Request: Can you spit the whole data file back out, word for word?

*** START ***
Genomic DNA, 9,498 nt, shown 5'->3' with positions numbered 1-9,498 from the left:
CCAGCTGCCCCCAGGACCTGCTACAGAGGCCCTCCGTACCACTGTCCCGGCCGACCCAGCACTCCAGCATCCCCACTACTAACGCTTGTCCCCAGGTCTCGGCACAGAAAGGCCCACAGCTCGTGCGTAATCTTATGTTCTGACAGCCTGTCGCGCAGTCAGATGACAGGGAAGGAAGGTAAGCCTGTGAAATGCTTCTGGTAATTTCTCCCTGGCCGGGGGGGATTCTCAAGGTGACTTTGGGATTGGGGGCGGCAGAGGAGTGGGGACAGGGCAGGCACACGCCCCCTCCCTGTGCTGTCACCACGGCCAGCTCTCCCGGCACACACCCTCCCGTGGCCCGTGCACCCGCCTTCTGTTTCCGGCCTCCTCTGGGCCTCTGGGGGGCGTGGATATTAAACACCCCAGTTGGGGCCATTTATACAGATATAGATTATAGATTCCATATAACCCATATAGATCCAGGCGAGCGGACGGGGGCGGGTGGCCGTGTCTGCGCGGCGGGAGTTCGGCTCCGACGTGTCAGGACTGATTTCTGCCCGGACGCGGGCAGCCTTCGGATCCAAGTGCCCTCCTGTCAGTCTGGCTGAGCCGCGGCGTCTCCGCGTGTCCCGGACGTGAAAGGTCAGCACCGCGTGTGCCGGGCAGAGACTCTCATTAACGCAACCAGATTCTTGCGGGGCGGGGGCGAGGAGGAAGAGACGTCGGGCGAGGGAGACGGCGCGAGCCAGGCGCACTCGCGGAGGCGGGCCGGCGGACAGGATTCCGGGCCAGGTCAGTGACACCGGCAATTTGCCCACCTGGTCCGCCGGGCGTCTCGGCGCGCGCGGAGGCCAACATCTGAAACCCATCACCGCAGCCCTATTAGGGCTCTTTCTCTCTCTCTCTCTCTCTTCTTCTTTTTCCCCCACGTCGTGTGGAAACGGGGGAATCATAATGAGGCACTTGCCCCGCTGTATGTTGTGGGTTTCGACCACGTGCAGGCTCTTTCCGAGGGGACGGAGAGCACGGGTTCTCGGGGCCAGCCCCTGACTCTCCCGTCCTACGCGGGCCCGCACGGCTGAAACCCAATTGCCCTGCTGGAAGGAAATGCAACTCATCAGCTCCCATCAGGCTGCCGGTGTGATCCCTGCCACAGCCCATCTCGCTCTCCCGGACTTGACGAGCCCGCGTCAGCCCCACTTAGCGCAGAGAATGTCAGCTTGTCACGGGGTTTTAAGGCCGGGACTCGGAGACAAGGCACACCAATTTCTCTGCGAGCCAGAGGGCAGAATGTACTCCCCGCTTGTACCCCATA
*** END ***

Genomic DNA, 9,498 nt, shown 5'->3' with positions numbered 1-9,498 from the left:
CCAGCTGCCCCCAGGACCTGCTACAGAGGCCCTCCGTACCACTGTCCCGGCCGACCCAGCACTCCAGCATCCCCACTACTAACGCTTGTCCCCAGGTCTCGGCACAGAAAGGCCCACAGCTCGTGCGTAATCTTATGTTCTGACAGCCTGTCGCGCAGTCAGATGACAGGGAAGGAAGGTAAGCCTGTGAAATGCTTCTGGTAATTTCTCCCTGGCCGGGGGGGATTCTCAAGGTGACTTTGGGATTGGGGGCGGCAGAGGAGTGGGGACAGGGCAGGCACACGCCCCCTCCCTGTGCTGTCACCACGGCCAGCTCTCCCGGCACACACCCTCCCGTGGCCCGTGCACCCGCCTTCTGTTTCCGGCCTCCTCTGGGCCTCTGGGGGGCGTGGATATTAAACACCCCAGTTGGGGCCATTTATACAGATATAGATTATAGATTCCATATAACCCATATAGATCCAGGCGAGCGGACGGGGGCGGGTGGCCGTGTCTGCGCGGCGGGAGTTCGGCTCCGACGTGTCAGGACTGATTTCTGCCCGGACGCGGGCAGCCTTCGGATCCAAGTGCCCTCCTGTCAGTCTGGCTGAGCCGCGGCGTCTCCGCGTGTCCCGGACGTGAAAGGTCAGCACCGCGTGTGCCGGGCAGAGACTCTCATTAACGCAACCAGATTCTTGCGGGGCGGGGGCGAGGAGGAAGAGACGTCGGGCGAGGGAGACGGCGCGAGCCAGGCGCACTCGCGGAGGCGGGCCGGCGGACAGGATTCCGGGCCAGGTCAGTGACACCGGCAATTTGCCCACCTGGTCCGCCGGGCGTCTCGGCGCGCGCGGAGGCCAACATCTGAAACCCATCACCGCAGCCCTATTAGGGCTCTTTCTCTCTCTCTCTCTCTCTTCTTCTTTTTCCCCCACGTCGTGTGGAAACGGGGGAATCATAATGAGGCACTTGCCCCGCTGTATGTTGTGGGTTTCGACCACGTGCAGGCTCTTTCCGAGGGGACGGAGAGCACGGGTTCTCGGGGCCAGCCCCTGACTCTCCCGTCCTACGCGGGCCCGCACGGCTGAAACCCAATTGCCCTGCTGGAAGGAAATGCAACTCATCAGCTCCCATCAGGCTGCCGGTGTGATCCCTGCCACAGCCCATCTCGCTCTCCCGGACTTGACGAGCCCGCGTCAGCCCCACTTAGCGCAGAGAATGTCAGCTTGTCACGGGGTTTTAAGGCCGGGACTCGGAGACAAGGCACACCAATTTCTCTGCGAGCCAGAGGGCAGAATGTACTCCCCGCTTGTACCCCATA